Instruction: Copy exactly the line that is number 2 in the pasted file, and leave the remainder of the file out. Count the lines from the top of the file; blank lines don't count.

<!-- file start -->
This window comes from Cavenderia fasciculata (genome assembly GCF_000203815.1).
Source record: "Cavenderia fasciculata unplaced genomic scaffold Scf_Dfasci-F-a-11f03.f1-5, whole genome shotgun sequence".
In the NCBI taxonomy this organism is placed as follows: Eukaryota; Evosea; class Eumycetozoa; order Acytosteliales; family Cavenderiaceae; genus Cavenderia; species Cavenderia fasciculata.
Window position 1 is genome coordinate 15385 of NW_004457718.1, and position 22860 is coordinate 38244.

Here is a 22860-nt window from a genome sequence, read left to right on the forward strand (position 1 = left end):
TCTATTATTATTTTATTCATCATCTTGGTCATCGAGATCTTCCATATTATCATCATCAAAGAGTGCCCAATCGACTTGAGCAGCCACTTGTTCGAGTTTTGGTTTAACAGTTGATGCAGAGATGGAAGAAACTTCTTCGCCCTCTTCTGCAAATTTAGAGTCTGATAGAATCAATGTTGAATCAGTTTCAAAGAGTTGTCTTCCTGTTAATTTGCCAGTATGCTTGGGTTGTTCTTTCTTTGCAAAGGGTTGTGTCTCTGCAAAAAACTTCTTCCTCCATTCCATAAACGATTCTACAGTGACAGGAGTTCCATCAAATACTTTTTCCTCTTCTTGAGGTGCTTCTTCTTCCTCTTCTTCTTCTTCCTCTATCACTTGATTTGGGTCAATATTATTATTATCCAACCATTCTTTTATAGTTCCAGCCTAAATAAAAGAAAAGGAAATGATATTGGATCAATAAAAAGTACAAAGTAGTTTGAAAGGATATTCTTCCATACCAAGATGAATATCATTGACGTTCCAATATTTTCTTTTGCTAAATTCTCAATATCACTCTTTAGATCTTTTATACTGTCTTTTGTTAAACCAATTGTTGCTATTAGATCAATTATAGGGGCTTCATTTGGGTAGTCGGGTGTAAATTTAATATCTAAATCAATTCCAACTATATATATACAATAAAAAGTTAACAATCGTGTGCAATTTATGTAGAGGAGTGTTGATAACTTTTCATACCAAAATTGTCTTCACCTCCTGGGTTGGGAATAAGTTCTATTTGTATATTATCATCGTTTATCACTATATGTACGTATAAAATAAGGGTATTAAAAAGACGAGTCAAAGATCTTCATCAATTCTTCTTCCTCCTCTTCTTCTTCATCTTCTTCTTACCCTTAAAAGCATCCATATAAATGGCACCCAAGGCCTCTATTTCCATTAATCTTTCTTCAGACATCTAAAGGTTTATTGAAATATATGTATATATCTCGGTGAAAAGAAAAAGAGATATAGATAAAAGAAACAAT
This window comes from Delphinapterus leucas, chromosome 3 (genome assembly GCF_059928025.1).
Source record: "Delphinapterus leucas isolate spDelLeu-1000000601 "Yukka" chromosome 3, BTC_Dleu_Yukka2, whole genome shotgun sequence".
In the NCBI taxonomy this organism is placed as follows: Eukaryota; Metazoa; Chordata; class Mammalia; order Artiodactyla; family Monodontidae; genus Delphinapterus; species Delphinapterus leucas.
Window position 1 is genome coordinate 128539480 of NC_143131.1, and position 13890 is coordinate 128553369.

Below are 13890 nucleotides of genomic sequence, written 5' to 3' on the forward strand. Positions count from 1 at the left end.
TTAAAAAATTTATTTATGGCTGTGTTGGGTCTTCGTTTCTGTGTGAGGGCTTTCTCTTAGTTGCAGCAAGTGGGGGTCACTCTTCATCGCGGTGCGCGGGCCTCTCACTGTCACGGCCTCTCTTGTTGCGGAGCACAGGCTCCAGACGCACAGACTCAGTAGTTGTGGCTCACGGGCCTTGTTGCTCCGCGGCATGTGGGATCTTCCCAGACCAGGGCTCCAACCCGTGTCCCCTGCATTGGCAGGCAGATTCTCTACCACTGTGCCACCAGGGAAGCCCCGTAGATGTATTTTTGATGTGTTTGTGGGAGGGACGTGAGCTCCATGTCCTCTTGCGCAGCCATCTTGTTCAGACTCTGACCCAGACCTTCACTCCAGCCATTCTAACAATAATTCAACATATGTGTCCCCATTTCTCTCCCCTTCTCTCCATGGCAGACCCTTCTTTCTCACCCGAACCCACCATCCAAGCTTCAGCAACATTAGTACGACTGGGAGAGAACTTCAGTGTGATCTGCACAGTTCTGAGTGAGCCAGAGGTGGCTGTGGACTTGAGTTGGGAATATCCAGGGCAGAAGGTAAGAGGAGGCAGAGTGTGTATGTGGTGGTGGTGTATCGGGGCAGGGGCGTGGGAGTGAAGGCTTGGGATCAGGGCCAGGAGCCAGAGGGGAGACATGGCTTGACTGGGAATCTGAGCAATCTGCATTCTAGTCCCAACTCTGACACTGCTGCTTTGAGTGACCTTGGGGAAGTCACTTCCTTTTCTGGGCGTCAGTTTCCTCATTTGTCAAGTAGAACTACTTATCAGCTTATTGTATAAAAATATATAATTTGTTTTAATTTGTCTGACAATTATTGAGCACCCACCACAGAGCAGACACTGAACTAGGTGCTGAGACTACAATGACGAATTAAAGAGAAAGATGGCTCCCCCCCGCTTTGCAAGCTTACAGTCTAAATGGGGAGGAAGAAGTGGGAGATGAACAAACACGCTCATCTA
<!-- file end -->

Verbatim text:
Source record: "Cavenderia fasciculata unplaced genomic scaffold Scf_Dfasci-F-a-11f03.f1-5, whole genome shotgun sequence".